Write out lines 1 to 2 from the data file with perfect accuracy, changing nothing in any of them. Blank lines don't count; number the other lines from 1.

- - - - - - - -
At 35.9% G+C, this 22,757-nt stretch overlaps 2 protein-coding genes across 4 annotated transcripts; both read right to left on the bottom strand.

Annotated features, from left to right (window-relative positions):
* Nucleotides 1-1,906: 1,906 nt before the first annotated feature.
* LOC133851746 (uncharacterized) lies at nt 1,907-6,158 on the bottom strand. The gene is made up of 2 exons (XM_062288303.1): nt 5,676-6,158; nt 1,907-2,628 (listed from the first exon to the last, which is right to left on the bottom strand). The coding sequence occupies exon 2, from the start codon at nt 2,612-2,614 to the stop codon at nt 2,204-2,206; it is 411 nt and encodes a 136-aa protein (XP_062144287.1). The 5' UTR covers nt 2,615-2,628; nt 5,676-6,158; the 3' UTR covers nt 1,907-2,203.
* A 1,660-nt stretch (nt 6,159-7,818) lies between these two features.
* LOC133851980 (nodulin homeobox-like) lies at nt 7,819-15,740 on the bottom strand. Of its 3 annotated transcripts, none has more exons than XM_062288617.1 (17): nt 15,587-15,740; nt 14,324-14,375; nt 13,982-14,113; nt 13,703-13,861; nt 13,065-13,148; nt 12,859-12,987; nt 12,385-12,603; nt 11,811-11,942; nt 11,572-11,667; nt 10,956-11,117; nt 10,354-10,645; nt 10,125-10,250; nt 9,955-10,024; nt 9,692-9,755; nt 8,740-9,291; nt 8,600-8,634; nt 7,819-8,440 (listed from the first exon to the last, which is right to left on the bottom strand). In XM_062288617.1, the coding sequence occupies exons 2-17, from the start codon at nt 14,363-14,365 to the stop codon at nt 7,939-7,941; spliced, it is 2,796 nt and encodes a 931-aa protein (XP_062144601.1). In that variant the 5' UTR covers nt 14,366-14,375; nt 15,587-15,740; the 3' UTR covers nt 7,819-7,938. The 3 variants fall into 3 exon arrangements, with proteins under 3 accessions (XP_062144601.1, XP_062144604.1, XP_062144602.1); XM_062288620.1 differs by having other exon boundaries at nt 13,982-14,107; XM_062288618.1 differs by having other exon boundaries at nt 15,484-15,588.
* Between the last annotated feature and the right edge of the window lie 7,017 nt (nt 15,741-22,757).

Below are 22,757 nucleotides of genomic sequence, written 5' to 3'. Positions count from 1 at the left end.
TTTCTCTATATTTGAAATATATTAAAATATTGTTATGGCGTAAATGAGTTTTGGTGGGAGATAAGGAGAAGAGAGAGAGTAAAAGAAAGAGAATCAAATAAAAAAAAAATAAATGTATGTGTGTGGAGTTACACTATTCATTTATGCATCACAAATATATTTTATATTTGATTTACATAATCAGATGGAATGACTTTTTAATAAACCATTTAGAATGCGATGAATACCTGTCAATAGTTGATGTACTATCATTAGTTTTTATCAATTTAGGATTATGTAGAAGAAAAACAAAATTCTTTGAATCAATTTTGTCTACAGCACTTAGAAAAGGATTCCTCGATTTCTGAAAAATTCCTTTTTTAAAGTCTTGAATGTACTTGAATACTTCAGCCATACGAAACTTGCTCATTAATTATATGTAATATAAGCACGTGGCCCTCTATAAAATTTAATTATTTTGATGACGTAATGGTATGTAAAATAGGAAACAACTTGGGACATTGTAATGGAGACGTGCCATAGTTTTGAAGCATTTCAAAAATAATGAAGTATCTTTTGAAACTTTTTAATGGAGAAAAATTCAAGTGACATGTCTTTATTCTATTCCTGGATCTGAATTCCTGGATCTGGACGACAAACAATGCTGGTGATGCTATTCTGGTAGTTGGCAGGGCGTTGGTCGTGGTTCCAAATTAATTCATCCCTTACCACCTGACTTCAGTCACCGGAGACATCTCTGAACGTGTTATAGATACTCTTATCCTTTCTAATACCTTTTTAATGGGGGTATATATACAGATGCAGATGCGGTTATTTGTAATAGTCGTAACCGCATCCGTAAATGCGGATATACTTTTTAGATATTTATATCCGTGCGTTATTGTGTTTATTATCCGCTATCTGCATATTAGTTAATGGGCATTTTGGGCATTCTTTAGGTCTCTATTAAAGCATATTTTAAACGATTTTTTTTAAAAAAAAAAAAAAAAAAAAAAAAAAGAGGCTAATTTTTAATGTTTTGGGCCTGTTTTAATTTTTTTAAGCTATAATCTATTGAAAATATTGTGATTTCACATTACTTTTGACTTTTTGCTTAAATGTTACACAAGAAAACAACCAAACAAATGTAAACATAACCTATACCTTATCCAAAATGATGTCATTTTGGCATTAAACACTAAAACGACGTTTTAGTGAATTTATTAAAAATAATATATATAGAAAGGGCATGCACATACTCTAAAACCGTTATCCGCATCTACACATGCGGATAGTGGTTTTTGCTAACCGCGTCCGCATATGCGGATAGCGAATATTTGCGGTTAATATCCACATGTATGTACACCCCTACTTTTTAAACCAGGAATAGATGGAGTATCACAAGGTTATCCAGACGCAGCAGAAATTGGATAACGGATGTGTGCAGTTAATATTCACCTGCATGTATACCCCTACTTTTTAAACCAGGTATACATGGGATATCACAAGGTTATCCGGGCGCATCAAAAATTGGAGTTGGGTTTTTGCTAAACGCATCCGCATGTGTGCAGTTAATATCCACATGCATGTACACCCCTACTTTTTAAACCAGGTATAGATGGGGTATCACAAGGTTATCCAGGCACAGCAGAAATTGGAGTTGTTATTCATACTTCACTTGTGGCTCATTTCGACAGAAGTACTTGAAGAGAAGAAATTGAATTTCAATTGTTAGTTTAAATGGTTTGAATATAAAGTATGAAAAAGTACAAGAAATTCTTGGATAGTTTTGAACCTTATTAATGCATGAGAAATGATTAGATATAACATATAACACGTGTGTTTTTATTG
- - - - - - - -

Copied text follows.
At 35.9% G+C, this 22,757-nt stretch overlaps 2 protein-coding genes across 4 annotated transcripts; both read right to left on the bottom strand.

Annotated features, from left to right (window-relative positions):